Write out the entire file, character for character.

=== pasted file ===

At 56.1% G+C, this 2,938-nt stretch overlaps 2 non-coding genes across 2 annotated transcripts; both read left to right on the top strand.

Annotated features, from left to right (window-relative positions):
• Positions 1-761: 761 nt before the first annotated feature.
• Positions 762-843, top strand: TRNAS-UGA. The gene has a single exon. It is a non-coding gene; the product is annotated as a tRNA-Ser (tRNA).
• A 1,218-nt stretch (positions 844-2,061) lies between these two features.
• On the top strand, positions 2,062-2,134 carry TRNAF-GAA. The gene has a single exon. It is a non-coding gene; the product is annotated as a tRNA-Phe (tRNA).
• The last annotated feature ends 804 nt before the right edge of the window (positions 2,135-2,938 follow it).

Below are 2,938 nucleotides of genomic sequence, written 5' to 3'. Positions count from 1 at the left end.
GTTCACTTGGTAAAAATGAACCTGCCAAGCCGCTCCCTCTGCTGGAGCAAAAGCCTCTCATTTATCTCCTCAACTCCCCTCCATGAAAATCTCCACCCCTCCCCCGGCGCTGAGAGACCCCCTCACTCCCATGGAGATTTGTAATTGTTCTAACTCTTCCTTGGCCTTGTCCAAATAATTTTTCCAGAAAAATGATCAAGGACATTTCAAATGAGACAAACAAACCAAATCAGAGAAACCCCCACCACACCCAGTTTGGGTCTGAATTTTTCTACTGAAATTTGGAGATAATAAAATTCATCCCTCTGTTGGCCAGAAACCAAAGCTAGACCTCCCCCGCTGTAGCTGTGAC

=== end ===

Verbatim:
At 56.1% G+C, this 2,938-nt stretch overlaps 2 non-coding genes across 2 annotated transcripts; both read left to right on the top strand.

Annotated features, from left to right (window-relative positions):
• Positions 1-761: 761 nt before the first annotated feature.
• Positions 762-843, top strand: TRNAS-UGA. The gene has a single exon. It is a non-coding gene; the product is annotated as a tRNA-Ser (tRNA).
• A 1,218-nt stretch (positions 844-2,061) lies between these two features.
• On the top strand, positions 2,062-2,134 carry TRNAF-GAA. The gene has a single exon. It is a non-coding gene; the product is annotated as a tRNA-Phe (tRNA).
• The last annotated feature ends 804 nt before the right edge of the window (positions 2,135-2,938 follow it).

Below are 2,938 nucleotides of genomic sequence, written 5' to 3'. Positions count from 1 at the left end.
GTTCACTTGGTAAAAATGAACCTGCCAAGCCGCTCCCTCTGCTGGAGCAAAAGCCTCTCATTTATCTCCTCAACTCCCCTCCATGAAAATCTCCACCCCTCCCCCGGCGCTGAGAGACCCCCTCACTCCCATGGAGATTTGTAATTGTTCTAACTCTTCCTTGGCCTTGTCCAAATAATTTTTCCAGAAAAATGATCAAGGACATTTCAAATGAGACAAACAAACCAAATCAGAGAAACCCCCACCACACCCAGTTTGGGTCTGAATTTTTCTACTGAAATTTGGAGATAATAAAATTCATCCCTCTGTTGGCCAGAAACCAAAGCTAGACCTCCCCCGCTGTAGCTGTGAC